Dead Accounts - Opening Night at the Den Theatre

Dead Accounts is the story of Jack (Steve O'Connell), a frenetic New Yorker who has come home to Cincinnati to hide out from his troubles--both financial and marital. He returns to his Midwestern roots, including sister Lorna (Emily Tate) who has never left home, Mom Barbara (Millie Hurley) who is consumed with Dad's illness, and his childhood friend Phil (Bradford R. Lund), still carrying a torch for Lorna.

photo/David Rosenberg PR

Worldly wise Jack, who has apparently made a lot of money in New York, is in some kind of crisis. His coping strategies include buying huge quantities of ice cream, bags full of cheese Coneys and eight pizzas.

 

photo/David Rosenberg PR

We learn one of the things that has brought him back to Ohio is his impending divorce from bitchy-rich New York wife Jenny (Elizabeth Antonucci) to which Barbara says "Both of my sons married horrible women." Jack replies, "You're right. I should have stayed in Cincinnati."

 

It is this continual contrast between Midwestern sensibilities and New York values (or lack thereof) that permeates the two hour performance in the cozy storefront theatre on Milwaukee Avenue. "You could eat thousands of cheese Coneys for the cost of one dinner at Babbo," says Jack to Lorna. "You stayed here. You didn't fall for it."

 

Lorna has fallen, however, for the incessant female concern over one's appearance that might typically be thought of as a New York attitude, constantly lamenting that she's fat (though she clearly isn't) and beating herself up over eating the ice cream and cheese Coneys.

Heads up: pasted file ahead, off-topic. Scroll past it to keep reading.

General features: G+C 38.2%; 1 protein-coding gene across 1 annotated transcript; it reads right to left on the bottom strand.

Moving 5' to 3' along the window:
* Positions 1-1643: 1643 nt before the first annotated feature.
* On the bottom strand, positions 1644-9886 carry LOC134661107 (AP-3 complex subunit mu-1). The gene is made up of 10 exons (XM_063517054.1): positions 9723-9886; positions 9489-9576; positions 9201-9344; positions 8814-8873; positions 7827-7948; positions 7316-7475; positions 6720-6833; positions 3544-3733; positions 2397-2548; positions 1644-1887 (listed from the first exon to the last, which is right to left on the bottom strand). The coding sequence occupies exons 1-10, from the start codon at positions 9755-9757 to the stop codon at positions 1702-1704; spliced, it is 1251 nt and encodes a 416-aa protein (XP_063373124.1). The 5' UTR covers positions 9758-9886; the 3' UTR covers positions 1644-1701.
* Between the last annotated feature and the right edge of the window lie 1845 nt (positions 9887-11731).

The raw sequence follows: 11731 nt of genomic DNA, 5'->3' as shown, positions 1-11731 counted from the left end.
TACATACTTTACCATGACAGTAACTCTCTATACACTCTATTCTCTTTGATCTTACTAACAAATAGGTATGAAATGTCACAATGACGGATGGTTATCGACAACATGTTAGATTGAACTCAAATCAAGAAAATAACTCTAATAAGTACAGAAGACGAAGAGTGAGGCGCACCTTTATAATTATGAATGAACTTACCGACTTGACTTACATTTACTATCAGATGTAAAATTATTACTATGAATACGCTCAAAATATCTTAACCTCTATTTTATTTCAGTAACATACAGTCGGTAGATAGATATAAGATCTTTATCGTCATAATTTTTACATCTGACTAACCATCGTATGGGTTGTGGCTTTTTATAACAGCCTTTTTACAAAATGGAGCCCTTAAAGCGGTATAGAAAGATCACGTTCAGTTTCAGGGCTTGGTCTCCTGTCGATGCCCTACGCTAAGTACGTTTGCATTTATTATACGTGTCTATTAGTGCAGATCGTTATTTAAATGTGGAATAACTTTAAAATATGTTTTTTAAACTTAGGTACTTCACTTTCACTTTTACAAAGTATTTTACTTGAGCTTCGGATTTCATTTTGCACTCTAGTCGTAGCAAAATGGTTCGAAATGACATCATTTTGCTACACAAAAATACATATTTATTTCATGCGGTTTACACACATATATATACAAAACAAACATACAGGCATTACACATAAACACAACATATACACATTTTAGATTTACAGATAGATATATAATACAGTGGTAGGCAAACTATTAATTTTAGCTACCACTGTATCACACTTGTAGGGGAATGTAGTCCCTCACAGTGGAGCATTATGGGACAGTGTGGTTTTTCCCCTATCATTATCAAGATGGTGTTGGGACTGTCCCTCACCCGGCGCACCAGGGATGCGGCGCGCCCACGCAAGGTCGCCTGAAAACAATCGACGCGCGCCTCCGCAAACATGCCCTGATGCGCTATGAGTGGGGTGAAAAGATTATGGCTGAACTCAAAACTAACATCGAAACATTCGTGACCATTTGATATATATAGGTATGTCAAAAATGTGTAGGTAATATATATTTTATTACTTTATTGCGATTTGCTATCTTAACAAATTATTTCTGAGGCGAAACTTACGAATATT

Jenny makes an appearance and clears up the mystery of why Jack has returned home. "Did he tell you what he did? He stole 27 million dollars!" This refrain is repeated over and over by Jenny, who calls her ex a "bank robber," and Lorna and Barbara, who have joined forces on this one point, at least.

photo/David Rosenberg PR

But, while Jenny sticks with the bank robber mantra, Lorna seems to understand that stealing from these "dead accounts" was stealing "from a bunch of people who don't care." She vacillates between supporting her brother against Jenny, and then turning on him because of her religious values, which tell her stealing is wrong. Clearly, Jack doesn't have the same moral dilemma. And in fact, for as much as he laments that Lorna "didn't fall for it" and he did, we never get the sense that he actually cares all that much.

photo/David Rosenberg PR

The play hints, both subtly and not, at the dichotomy between money and religion, virtue and vice, and how two siblings who grew up with the same set of parents in the same Midwestern town can take two such divergent paths--one worshipping at the altar of Catholicism, the other praying to the almighty dollar.

Dead Accounts runs through November 2 at The Den Theatre, 1333 N. Milwaukee Avenue in Chicago.

 

 

 

 

 

 

 

 

 

 

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